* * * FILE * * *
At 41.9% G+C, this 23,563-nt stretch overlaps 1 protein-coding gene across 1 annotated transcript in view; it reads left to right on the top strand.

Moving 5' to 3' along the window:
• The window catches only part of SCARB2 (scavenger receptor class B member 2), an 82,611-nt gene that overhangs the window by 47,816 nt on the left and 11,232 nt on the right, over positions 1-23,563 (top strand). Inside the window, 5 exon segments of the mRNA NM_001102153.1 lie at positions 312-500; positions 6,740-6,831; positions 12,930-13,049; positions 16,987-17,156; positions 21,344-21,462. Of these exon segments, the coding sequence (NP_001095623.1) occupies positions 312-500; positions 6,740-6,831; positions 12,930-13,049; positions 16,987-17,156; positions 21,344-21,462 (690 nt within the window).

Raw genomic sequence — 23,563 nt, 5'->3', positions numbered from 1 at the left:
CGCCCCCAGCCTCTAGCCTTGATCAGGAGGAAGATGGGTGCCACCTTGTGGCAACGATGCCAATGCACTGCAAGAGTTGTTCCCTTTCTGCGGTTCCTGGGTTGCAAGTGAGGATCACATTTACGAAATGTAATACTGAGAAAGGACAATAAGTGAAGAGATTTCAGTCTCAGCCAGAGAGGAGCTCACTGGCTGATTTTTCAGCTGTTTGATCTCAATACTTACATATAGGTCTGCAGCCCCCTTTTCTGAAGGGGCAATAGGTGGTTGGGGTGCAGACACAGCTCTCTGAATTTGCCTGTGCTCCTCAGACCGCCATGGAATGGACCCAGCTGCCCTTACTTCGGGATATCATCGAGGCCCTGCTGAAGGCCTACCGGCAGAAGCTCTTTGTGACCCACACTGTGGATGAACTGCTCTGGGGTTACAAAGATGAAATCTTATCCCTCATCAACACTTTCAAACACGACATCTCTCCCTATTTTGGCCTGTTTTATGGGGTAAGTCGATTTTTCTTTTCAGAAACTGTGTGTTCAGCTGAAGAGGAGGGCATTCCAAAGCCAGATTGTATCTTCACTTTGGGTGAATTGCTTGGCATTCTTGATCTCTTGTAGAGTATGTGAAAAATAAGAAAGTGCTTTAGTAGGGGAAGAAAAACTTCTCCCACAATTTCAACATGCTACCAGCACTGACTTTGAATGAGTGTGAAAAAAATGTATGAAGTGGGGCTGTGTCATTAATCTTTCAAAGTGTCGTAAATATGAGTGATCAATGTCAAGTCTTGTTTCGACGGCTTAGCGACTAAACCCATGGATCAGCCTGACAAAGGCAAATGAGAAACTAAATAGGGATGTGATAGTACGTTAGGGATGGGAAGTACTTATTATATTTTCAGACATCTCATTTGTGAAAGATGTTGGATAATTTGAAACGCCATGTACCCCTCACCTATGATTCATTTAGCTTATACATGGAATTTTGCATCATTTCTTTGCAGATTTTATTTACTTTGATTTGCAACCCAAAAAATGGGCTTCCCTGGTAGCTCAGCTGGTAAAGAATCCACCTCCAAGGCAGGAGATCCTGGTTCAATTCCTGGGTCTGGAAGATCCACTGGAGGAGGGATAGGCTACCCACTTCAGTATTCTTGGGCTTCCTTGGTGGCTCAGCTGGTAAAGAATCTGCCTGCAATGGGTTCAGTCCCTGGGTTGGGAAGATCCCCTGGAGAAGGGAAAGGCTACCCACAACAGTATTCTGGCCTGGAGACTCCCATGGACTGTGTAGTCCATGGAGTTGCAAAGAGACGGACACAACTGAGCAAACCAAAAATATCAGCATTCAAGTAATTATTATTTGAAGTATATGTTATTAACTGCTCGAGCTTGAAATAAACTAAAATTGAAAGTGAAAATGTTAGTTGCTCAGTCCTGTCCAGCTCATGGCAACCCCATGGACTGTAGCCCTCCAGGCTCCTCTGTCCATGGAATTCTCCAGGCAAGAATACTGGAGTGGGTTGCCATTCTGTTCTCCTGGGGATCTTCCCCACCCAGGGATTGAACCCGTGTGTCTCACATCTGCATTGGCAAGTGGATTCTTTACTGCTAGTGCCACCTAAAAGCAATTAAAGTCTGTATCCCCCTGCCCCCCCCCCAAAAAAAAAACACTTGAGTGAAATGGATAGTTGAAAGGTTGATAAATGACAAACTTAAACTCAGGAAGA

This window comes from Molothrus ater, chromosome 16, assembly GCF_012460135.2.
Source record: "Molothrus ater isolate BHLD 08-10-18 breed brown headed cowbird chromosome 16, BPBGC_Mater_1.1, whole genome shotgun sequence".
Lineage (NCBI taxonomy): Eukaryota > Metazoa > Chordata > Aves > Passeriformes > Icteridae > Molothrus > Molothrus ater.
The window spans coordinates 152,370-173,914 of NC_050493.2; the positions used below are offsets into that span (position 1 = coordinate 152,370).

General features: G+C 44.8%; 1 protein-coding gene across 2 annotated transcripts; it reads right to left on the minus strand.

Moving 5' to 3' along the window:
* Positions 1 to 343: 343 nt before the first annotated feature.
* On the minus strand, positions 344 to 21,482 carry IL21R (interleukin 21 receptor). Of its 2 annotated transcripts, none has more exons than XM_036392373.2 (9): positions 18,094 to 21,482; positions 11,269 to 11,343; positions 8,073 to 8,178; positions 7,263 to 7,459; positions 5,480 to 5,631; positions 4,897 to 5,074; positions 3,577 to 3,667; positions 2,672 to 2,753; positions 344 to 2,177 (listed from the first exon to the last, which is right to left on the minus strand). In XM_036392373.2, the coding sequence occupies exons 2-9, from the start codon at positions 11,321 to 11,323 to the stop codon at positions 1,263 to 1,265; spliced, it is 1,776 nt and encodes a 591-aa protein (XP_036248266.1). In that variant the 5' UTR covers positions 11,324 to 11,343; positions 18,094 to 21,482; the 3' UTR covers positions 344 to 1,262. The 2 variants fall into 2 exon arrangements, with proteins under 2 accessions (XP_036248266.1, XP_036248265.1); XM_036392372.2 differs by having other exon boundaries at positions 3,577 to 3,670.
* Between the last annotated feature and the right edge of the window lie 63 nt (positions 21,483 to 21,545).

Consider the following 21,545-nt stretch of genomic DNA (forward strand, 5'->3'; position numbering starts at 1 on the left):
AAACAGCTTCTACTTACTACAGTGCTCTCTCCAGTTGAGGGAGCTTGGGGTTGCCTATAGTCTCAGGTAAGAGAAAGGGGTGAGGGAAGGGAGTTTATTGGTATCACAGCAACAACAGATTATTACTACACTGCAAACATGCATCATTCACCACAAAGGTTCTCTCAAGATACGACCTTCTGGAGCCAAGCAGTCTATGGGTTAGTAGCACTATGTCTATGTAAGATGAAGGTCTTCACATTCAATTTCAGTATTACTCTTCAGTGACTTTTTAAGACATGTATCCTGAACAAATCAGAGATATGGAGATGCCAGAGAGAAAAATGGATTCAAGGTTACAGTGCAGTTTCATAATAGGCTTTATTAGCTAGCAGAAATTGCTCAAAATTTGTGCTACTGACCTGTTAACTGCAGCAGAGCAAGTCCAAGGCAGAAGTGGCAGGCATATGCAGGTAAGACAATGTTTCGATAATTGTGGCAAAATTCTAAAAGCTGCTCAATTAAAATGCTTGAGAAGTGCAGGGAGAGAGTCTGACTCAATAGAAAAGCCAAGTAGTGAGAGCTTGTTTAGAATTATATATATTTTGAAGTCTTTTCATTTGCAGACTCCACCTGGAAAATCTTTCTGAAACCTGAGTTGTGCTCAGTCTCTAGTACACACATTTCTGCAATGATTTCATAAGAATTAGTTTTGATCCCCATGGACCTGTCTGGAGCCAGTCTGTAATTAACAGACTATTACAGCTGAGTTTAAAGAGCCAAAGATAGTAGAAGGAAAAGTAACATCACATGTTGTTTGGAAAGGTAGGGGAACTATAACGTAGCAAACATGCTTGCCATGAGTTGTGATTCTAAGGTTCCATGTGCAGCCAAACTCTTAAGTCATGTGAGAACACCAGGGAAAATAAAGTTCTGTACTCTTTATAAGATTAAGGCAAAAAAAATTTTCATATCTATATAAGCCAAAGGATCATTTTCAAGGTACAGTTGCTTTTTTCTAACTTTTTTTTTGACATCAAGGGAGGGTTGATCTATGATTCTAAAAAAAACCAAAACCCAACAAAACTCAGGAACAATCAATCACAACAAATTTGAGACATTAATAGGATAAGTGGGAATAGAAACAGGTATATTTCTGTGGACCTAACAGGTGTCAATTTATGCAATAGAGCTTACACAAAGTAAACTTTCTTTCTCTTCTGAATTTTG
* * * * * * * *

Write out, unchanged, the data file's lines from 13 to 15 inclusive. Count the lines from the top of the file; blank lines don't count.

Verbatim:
* On the minus strand, positions 344 to 21,482 carry IL21R (interleukin 21 receptor). Of its 2 annotated transcripts, none has more exons than XM_036392373.2 (9): positions 18,094 to 21,482; positions 11,269 to 11,343; positions 8,073 to 8,178; positions 7,263 to 7,459; positions 5,480 to 5,631; positions 4,897 to 5,074; positions 3,577 to 3,667; positions 2,672 to 2,753; positions 344 to 2,177 (listed from the first exon to the last, which is right to left on the minus strand). In XM_036392373.2, the coding sequence occupies exons 2-9, from the start codon at positions 11,321 to 11,323 to the stop codon at positions 1,263 to 1,265; spliced, it is 1,776 nt and encodes a 591-aa protein (XP_036248266.1). In that variant the 5' UTR covers positions 11,324 to 11,343; positions 18,094 to 21,482; the 3' UTR covers positions 344 to 1,262. The 2 variants fall into 2 exon arrangements, with proteins under 2 accessions (XP_036248266.1, XP_036248265.1); XM_036392372.2 differs by having other exon boundaries at positions 3,577 to 3,670.
* Between the last annotated feature and the right edge of the window lie 63 nt (positions 21,483 to 21,545).

Consider the following 21,545-nt stretch of genomic DNA (forward strand, 5'->3'; position numbering starts at 1 on the left):